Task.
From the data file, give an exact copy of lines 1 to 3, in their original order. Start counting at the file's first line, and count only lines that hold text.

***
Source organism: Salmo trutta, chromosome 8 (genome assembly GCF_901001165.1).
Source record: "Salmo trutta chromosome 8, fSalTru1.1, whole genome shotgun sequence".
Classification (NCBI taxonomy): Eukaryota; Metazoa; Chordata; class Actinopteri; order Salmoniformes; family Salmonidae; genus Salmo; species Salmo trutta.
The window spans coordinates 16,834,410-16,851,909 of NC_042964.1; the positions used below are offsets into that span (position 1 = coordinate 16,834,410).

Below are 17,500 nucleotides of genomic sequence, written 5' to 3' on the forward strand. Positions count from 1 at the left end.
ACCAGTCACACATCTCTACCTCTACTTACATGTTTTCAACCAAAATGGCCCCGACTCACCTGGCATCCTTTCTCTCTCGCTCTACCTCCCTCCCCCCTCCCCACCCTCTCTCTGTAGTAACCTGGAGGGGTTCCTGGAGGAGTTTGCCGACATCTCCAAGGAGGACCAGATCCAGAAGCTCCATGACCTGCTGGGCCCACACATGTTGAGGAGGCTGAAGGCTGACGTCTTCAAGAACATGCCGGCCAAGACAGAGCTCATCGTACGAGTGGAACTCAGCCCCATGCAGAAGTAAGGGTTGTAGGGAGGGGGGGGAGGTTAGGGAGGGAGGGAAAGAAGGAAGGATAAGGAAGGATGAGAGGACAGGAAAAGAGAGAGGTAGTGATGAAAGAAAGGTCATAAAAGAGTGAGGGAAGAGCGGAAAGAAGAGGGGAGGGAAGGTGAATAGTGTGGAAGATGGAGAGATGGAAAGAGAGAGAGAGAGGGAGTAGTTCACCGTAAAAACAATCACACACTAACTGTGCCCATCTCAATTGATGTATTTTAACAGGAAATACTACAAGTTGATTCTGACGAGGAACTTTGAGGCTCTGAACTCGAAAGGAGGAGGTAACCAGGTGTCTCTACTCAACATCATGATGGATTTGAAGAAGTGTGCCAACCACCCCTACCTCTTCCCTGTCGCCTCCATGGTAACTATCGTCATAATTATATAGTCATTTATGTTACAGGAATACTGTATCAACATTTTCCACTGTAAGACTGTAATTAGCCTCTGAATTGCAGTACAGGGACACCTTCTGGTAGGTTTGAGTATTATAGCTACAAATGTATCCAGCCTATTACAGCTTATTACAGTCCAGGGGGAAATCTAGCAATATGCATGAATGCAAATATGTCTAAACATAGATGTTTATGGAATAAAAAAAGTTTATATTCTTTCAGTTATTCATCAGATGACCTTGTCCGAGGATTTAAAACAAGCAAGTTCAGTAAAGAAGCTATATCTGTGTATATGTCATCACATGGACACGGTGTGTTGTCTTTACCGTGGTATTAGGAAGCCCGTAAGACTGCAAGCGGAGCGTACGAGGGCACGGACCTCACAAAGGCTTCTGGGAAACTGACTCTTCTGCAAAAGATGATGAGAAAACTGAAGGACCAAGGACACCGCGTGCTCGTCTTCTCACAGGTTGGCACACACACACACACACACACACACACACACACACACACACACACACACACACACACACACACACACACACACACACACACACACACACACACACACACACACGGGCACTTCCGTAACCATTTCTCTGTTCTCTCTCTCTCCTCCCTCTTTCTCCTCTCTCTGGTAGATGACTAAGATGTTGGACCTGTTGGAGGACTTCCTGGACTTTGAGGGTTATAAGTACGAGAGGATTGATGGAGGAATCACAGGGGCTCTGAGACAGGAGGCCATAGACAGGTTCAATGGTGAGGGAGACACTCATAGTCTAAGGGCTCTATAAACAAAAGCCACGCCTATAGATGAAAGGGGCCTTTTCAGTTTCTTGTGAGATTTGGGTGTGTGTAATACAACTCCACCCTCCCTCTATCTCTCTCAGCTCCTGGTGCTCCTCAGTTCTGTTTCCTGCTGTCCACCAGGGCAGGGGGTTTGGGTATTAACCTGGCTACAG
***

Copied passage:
Source organism: Salmo trutta, chromosome 8 (genome assembly GCF_901001165.1).
Source record: "Salmo trutta chromosome 8, fSalTru1.1, whole genome shotgun sequence".
Classification (NCBI taxonomy): Eukaryota; Metazoa; Chordata; class Actinopteri; order Salmoniformes; family Salmonidae; genus Salmo; species Salmo trutta.